While text artists like Ed Ruscha became famous for adding words to paintings, Kruger sought to create what Mary Boone Gallery calls a “total environment of words and images.” For her 1991 show at the gallery, Kruger covered the floors, ceilings, and walls with imagery. By taking text off the page and turning it into a three-dimensional space, Kruger reflects our total saturation in media and “the discourse,” an effect that has only been amplified in the Information Age.
5. Kruger’s art was informed by her feminist praxis
Most Kruger’s works––especially the ones featuring women’s bodies––had an explicitly feminist message. By adding text, she foregrounded the male gaze––reflecting it back to its viewer––and what women thought, felt, and said in response. Kruger often used the second person to implicate the viewer. For instance, a close-up of a woman pricking her finger with a safety-pin reads: “Thinking of You.” Some of Kruger’s works were even created to function within specific feminist movements: Untitled (Your Body Is a Battleground), for instance, was originally a pro-life poster for the 1989 Women’s March on Washington.
6. The Mary Boone show is a rare look at Kruger’s early text works.
The exhibit is comprised of works from 1978. Suitably, the show is called "1978." These pieces show Kruger’s early experiments with text and image, which, unlike her later works, aren’t put within the same frame. Instead, they’re paired separately, in a style closer to comic book paneling. But despite this visual difference, Kruger’s deft shifts between psychological depth and obfuscation are still very much there.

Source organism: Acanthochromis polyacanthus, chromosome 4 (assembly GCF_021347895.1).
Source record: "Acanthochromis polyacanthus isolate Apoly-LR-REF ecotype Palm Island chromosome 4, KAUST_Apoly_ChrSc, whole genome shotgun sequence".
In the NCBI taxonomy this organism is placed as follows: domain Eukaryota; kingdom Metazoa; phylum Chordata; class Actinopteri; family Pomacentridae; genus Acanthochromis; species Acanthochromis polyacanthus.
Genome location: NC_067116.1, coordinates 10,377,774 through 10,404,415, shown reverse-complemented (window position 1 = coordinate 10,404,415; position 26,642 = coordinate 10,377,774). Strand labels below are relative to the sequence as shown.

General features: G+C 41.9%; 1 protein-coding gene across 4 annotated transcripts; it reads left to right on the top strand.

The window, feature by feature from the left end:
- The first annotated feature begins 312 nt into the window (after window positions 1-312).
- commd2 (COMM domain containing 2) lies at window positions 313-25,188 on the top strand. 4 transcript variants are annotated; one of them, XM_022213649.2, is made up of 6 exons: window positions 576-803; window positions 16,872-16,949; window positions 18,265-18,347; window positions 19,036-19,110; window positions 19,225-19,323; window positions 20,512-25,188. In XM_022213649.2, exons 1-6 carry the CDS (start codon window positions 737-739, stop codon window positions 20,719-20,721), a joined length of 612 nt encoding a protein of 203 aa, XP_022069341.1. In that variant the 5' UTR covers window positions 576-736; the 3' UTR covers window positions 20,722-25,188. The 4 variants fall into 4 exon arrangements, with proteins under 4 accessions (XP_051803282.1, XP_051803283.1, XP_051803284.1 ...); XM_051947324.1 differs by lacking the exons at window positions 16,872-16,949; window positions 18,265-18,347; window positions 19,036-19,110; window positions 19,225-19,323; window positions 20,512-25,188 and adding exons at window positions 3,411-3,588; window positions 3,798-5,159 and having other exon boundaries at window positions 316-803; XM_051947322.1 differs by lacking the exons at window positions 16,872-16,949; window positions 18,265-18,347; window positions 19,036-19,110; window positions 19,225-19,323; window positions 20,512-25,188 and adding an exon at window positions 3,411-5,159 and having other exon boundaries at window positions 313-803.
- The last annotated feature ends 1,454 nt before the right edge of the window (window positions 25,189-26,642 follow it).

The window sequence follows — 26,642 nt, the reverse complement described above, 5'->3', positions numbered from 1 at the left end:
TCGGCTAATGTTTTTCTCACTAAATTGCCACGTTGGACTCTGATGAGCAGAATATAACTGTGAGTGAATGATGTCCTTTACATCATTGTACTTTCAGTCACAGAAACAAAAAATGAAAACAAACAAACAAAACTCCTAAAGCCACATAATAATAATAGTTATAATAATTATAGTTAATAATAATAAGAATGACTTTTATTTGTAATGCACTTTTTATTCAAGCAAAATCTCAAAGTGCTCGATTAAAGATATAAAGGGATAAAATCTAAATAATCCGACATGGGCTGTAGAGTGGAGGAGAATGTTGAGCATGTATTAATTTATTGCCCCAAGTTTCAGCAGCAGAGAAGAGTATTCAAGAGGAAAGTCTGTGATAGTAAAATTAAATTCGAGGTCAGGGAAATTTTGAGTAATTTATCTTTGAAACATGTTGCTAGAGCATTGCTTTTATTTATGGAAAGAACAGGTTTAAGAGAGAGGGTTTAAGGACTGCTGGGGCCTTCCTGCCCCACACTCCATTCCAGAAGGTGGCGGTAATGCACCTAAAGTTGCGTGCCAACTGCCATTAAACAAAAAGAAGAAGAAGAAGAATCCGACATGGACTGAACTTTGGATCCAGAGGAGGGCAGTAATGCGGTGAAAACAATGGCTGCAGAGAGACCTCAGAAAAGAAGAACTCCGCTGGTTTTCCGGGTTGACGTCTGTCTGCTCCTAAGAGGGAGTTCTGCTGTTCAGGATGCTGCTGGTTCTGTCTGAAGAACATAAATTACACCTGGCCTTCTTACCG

7. In the Untitled (Body) series, Kruger Plays with font size to tell multiple stories at once.
Each work in the Untitled (Body) series contains two groups of text: on the left, in smaller font, are short phrases stacked on top of each other, perhaps mimicking an internal narrative. On the right, italicized text in a larger font size implores some "you"––who is both not present but also is, because it is the viewer, "you"––against unwanted sexual advances.
8. Kruger's Untitled (Cars) series shows the kind of extended narrative arcs that, in her later works, the artist would condense into just a few words .
Untitled (Cars) is based on what Kruger (though also you) might imagine about people based on their cars: a pink rose on the dashboard, a half-eaten banana thrown on red leather interiors, everyone else's American Dreams blossoming and blowing up. The accompanying text, banged out on a typewriter, is about a paragraph of elliptical narrative: "He laughed when his mother bought the bushel of plastic flowers," begins one. "She picked out roses and tulips in four different colors and scattered them all through the house." Kruger is famous for using jingles and aphorisms. If these catchphrases reflect American consumerism, we can, as these early works show, also see them as hyper-condensed narratives, the mini-arcs of Untitled (Cars) compressed into a word or two.